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Leukemia Bone Marrow Disease

Leukemia is a group of bone marrow diseases involving an uncontrolled increase in white blood cells (leukocytes). It is a type of cancer that hinders the growth of red blood cells, white blood cells and platelets, affects the bone marrow’s production of mature blood cells.

In a person with Leukemia, the bone marrow makes abnormal white blood cells called leukemia cells. Unlike normal blood cells, leukemia cells don’t die when they should. They may crowd out normal white blood cells, red blood cells and platelets. This makes it hard for normal blood cells to do their work.

There are several treatment options that include chemotherapy, radiation and a bone marrow transplant. A bone marrow transplant is a life-saving treatment for people with leukemia, lymphoma and many other diseases. First, patients undergo chemotherapy and sometimes radiation to destroy their diseased marrow. Then a donor’s healthy blood-forming cells are given directly into the patient’s bloodstream, where they can begin to function and multiply. For a patient’s body to accept these healthy cells, the patient needs a donor who is a close match.

Seventy percent of patients do not have a donor in their family and depend on the Be The Match Registry to find an unrelated bone marrow donor or umbilical cord blood.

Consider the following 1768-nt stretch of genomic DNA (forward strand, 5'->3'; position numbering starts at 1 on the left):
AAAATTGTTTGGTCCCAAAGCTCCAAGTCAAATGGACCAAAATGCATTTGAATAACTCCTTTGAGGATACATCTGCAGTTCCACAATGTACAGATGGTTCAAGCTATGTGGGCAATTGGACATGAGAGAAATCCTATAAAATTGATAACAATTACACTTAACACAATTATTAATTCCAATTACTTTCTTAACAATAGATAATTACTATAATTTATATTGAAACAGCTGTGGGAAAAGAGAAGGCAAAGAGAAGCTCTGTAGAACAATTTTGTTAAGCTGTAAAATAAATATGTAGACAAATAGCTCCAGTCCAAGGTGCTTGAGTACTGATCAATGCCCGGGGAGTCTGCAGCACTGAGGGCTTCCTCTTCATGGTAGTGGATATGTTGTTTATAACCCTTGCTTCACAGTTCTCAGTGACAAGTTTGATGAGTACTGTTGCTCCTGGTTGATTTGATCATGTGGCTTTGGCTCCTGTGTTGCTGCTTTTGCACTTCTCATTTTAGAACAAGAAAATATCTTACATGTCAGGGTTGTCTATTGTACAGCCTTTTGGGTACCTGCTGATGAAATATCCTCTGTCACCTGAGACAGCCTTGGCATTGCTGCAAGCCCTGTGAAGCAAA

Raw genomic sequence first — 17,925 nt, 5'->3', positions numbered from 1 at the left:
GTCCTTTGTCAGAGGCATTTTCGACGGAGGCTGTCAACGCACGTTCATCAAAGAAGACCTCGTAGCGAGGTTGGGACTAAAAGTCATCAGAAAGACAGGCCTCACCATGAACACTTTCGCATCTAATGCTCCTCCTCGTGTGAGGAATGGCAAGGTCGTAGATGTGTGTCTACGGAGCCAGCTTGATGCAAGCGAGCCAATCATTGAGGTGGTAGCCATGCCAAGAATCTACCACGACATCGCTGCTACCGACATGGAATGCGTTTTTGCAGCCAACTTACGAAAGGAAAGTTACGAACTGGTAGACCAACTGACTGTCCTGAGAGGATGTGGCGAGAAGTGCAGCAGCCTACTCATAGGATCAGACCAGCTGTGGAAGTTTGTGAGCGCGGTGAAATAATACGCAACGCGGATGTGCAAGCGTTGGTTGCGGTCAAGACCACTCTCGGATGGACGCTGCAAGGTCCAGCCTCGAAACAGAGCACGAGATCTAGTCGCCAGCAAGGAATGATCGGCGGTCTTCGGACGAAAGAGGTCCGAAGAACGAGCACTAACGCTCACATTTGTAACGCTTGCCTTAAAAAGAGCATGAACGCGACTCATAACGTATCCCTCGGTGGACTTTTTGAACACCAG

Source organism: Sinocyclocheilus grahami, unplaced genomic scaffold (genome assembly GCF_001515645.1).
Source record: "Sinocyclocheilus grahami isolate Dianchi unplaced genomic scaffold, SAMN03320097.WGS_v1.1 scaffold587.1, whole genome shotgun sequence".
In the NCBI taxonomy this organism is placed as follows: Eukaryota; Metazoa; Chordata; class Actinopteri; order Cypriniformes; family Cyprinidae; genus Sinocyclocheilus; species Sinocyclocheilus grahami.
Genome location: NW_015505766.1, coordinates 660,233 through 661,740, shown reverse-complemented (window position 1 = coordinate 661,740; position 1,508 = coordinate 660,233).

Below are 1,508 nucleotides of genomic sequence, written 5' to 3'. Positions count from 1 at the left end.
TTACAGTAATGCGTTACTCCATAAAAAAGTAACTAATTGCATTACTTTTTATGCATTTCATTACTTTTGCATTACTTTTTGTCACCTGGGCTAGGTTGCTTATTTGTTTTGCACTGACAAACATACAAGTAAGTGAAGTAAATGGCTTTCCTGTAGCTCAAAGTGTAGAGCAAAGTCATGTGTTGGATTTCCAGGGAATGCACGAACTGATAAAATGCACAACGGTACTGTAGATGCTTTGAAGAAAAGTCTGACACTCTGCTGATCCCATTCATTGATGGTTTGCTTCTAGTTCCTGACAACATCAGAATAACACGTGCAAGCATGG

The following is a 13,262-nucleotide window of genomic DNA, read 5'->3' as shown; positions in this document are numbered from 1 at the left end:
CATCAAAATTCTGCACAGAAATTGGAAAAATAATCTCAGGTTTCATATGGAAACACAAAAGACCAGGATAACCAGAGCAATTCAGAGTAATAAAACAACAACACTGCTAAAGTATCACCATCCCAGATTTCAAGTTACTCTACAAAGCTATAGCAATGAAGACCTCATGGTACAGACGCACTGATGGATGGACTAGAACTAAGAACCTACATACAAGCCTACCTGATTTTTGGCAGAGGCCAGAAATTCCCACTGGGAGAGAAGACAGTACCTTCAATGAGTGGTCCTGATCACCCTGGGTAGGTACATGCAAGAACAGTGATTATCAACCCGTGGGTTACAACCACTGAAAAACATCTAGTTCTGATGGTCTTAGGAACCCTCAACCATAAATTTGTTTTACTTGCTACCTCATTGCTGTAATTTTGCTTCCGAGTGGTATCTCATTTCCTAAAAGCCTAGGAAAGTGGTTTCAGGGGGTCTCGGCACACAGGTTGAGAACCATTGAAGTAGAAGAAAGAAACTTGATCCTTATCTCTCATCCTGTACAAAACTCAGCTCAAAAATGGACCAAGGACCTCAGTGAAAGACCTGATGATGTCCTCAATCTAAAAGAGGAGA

A shortage of minority marrow donors continues to be a major problem for African-Americans, Asians, Hispanics and American Indians. Since tissue types are inherited, patients in need of a bone marrow transplant are most likely to match with someone from the same ethnic group.

Of the 5.5 million potential donors in the National Marrow Donor Program’s registry, only 430,000 are African-American, 400,000 Hispanic and 360,000 Asian. 

Anyone between the ages of 18 to 61 years old of any race who is in good health is eligible. Potential donors volunteer by getting their cheeks swabbed to figure out their tissue type. This information then gets stored in the National Marrow Donors registry.

Finding the right match is a detailed, involved process that essentially comes down to genetics. Each person inherits six tissue types – markers on white blood cells – from their parents, three from each. A successful donation requires the donor to have at least five of the same tissue types as the recipient. Once a donor is selected as a match they are then contacted by the registry for further testing.

 Barbara Gordon Bone Marrow Leukemia Awareness, Inc. strives to support Leukemia patients by giving insights on donor information, providing updates on the latest news in medical treatment, as well as working with county blood banks, hospitals, clinic, wellness centers and other organizations which can assist patients in their greatest time of need.

Links to additional information.

The National Cancer Institute
The Leukemia & Lymphoma Society
The Mayo Clinic
Kiwanis Club Of Pinecrest/Palmetto Bay
http://www.nature.com/bmt/journal/v42/n1s/full/bmt2008102a.html
http://www.dana-farber.org/how/donatebone/minority-donors.asp

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